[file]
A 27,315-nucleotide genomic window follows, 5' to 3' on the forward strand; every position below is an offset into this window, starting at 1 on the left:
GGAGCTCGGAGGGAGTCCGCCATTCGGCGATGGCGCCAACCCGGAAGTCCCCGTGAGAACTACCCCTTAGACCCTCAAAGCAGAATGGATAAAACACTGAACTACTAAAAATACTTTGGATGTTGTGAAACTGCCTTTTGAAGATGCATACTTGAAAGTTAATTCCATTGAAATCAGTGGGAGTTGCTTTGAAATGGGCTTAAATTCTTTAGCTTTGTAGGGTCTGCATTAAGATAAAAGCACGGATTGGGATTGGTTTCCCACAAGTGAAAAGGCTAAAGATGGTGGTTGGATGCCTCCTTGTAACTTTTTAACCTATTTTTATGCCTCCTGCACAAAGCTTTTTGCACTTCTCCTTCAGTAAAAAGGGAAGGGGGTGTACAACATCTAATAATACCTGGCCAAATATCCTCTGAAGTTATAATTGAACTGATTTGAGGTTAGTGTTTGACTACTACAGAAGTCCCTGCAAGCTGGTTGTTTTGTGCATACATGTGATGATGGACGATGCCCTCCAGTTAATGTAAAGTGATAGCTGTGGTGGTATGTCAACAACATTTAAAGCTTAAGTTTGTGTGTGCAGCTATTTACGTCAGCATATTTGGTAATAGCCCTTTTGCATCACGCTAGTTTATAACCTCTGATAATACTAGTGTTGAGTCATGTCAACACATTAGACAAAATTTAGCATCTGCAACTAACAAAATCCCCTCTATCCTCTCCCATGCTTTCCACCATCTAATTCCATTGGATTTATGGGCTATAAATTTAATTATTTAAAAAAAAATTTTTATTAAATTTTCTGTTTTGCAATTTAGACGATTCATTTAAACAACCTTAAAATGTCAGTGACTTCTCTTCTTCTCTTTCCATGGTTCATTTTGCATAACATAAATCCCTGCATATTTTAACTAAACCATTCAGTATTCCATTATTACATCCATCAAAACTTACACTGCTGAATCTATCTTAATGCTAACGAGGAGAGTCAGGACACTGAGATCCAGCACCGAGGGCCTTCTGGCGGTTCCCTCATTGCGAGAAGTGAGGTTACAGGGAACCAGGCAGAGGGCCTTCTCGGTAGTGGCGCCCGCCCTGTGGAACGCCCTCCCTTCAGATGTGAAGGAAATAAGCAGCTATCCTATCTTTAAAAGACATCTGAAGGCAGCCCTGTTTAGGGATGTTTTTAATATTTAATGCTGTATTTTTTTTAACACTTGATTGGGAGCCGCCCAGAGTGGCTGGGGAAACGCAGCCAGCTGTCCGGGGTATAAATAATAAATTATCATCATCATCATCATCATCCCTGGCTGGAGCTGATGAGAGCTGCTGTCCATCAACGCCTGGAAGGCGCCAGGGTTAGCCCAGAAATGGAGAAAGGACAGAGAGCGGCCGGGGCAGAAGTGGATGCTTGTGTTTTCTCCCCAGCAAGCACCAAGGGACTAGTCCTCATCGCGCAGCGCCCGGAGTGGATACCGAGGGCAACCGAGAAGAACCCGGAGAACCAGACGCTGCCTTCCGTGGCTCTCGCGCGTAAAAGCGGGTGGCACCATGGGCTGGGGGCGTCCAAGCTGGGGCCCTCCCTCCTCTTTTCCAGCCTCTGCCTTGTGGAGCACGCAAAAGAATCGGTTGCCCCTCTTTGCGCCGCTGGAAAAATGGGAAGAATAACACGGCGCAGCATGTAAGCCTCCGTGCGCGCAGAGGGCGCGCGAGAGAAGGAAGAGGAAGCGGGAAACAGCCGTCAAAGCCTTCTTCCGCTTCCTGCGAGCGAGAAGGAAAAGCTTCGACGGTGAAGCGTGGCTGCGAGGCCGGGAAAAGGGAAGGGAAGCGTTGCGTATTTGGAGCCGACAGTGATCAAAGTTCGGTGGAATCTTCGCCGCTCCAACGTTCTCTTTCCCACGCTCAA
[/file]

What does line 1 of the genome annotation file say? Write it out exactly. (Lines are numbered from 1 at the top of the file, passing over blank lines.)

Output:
A 27,315-nucleotide genomic window follows, 5' to 3' on the forward strand; every position below is an offset into this window, starting at 1 on the left: